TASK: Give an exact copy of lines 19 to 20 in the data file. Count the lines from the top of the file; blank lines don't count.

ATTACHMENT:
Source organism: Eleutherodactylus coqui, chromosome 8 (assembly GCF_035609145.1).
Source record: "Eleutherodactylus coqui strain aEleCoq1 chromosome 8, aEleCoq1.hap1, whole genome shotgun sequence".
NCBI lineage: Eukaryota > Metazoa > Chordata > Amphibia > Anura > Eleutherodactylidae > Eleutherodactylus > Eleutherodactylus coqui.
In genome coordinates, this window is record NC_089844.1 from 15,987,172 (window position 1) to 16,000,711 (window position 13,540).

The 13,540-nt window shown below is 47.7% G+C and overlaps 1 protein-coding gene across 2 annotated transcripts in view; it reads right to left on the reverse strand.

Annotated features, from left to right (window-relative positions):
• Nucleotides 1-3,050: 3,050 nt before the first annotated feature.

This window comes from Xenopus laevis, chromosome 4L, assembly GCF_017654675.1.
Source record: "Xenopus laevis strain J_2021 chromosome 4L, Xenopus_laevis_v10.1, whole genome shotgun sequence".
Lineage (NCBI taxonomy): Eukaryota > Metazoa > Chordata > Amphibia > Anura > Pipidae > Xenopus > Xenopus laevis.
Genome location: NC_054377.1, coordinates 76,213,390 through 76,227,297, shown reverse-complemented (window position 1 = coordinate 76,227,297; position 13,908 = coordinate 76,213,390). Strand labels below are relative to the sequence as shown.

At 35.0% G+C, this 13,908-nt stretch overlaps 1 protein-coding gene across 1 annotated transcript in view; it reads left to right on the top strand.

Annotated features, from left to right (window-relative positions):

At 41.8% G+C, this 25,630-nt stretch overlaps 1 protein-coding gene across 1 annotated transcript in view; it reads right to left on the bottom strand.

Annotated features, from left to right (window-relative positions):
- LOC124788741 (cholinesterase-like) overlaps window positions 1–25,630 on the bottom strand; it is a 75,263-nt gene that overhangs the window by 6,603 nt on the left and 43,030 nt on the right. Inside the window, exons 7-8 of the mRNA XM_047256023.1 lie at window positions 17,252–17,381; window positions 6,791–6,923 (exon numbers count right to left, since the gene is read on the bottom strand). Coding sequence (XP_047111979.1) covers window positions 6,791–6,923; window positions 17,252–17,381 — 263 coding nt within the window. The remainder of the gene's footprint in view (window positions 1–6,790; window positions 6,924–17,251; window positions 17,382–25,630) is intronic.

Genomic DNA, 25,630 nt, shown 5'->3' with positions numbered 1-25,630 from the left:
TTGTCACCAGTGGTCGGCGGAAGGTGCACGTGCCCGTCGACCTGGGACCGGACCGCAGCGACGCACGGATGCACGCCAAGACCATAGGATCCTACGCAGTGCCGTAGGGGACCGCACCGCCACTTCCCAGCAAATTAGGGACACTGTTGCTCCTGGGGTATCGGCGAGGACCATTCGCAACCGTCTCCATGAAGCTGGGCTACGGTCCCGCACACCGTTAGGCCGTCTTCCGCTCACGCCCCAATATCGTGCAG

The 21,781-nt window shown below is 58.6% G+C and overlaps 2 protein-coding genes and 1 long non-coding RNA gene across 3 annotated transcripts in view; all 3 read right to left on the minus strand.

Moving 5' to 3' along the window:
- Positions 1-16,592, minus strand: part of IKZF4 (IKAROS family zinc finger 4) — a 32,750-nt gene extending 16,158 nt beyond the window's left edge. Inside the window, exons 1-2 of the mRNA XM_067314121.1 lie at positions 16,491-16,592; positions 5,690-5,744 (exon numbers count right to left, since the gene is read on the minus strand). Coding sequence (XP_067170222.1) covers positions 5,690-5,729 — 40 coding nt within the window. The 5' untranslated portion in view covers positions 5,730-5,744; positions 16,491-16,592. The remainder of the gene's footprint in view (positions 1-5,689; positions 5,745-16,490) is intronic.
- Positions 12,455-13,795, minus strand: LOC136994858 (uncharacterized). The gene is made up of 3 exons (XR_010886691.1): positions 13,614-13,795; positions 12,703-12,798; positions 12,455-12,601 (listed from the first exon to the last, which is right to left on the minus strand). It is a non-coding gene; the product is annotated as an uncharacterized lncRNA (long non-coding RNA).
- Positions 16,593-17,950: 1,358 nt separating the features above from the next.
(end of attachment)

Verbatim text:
The 21,781-nt window shown below is 58.6% G+C and overlaps 2 protein-coding genes and 1 long non-coding RNA gene across 3 annotated transcripts in view; all 3 read right to left on the minus strand.

Moving 5' to 3' along the window: